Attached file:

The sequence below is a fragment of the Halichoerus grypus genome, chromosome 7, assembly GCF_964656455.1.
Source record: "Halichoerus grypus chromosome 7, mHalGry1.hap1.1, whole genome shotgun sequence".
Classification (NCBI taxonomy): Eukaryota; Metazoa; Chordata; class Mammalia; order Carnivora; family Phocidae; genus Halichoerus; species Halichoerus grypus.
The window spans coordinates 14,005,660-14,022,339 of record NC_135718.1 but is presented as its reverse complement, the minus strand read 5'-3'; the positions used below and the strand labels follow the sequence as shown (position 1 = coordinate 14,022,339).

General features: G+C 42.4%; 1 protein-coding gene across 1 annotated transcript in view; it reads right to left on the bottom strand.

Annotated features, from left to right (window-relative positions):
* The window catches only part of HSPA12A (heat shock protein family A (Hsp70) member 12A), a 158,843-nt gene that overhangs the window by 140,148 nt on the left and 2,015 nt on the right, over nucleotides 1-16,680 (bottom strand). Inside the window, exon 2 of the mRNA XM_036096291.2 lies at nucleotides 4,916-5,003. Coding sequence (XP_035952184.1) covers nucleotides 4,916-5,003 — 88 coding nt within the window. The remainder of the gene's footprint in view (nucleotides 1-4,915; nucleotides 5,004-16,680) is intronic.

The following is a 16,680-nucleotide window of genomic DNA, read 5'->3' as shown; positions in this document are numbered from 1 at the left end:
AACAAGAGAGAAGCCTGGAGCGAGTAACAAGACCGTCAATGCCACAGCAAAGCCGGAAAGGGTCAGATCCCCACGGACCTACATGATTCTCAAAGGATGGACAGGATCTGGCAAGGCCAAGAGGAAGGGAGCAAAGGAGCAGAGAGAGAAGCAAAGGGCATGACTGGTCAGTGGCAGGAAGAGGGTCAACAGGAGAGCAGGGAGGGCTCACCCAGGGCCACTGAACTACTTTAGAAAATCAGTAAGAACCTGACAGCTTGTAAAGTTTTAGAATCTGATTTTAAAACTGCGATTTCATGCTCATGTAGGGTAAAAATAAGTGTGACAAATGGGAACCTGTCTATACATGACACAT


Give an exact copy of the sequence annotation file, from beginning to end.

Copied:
The sequence below is a fragment of the Halichoerus grypus genome, chromosome 7, assembly GCF_964656455.1.
Source record: "Halichoerus grypus chromosome 7, mHalGry1.hap1.1, whole genome shotgun sequence".
Classification (NCBI taxonomy): Eukaryota; Metazoa; Chordata; class Mammalia; order Carnivora; family Phocidae; genus Halichoerus; species Halichoerus grypus.
The window spans coordinates 14,005,660-14,022,339 of record NC_135718.1 but is presented as its reverse complement, the minus strand read 5'-3'; the positions used below and the strand labels follow the sequence as shown (position 1 = coordinate 14,022,339).

General features: G+C 42.4%; 1 protein-coding gene across 1 annotated transcript in view; it reads right to left on the bottom strand.

Annotated features, from left to right (window-relative positions):
* The window catches only part of HSPA12A (heat shock protein family A (Hsp70) member 12A), a 158,843-nt gene that overhangs the window by 140,148 nt on the left and 2,015 nt on the right, over nucleotides 1-16,680 (bottom strand). Inside the window, exon 2 of the mRNA XM_036096291.2 lies at nucleotides 4,916-5,003. Coding sequence (XP_035952184.1) covers nucleotides 4,916-5,003 — 88 coding nt within the window. The remainder of the gene's footprint in view (nucleotides 1-4,915; nucleotides 5,004-16,680) is intronic.

The following is a 16,680-nucleotide window of genomic DNA, read 5'->3' as shown; positions in this document are numbered from 1 at the left end:
AACAAGAGAGAAGCCTGGAGCGAGTAACAAGACCGTCAATGCCACAGCAAAGCCGGAAAGGGTCAGATCCCCACGGACCTACATGATTCTCAAAGGATGGACAGGATCTGGCAAGGCCAAGAGGAAGGGAGCAAAGGAGCAGAGAGAGAAGCAAAGGGCATGACTGGTCAGTGGCAGGAAGAGGGTCAACAGGAGAGCAGGGAGGGCTCACCCAGGGCCACTGAACTACTTTAGAAAATCAGTAAGAACCTGACAGCTTGTAAAGTTTTAGAATCTGATTTTAAAACTGCGATTTCATGCTCATGTAGGGTAAAAATAAGTGTGACAAATGGGAACCTGTCTATACATGACACAT